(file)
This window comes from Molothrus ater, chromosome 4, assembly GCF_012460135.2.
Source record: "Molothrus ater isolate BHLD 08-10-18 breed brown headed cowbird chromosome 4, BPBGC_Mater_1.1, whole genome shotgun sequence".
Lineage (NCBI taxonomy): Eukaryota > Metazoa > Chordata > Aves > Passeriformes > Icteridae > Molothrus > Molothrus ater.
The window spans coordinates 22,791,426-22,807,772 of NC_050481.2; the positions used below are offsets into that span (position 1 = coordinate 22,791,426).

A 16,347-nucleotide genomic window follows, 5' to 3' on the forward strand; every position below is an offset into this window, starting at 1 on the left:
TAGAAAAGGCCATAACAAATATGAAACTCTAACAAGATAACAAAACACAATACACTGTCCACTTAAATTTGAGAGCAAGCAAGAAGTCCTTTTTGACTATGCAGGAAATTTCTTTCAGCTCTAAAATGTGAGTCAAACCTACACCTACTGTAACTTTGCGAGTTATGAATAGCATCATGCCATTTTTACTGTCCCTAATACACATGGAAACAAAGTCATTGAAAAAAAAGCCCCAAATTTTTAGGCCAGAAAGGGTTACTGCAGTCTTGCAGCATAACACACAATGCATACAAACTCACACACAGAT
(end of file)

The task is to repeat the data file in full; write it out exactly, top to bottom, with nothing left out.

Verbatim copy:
This window comes from Molothrus ater, chromosome 4, assembly GCF_012460135.2.
Source record: "Molothrus ater isolate BHLD 08-10-18 breed brown headed cowbird chromosome 4, BPBGC_Mater_1.1, whole genome shotgun sequence".
Lineage (NCBI taxonomy): Eukaryota > Metazoa > Chordata > Aves > Passeriformes > Icteridae > Molothrus > Molothrus ater.
The window spans coordinates 22,791,426-22,807,772 of NC_050481.2; the positions used below are offsets into that span (position 1 = coordinate 22,791,426).

A 16,347-nucleotide genomic window follows, 5' to 3' on the forward strand; every position below is an offset into this window, starting at 1 on the left:
TAGAAAAGGCCATAACAAATATGAAACTCTAACAAGATAACAAAACACAATACACTGTCCACTTAAATTTGAGAGCAAGCAAGAAGTCCTTTTTGACTATGCAGGAAATTTCTTTCAGCTCTAAAATGTGAGTCAAACCTACACCTACTGTAACTTTGCGAGTTATGAATAGCATCATGCCATTTTTACTGTCCCTAATACACATGGAAACAAAGTCATTGAAAAAAAAGCCCCAAATTTTTAGGCCAGAAAGGGTTACTGCAGTCTTGCAGCATAACACACAATGCATACAAACTCACACACAGAT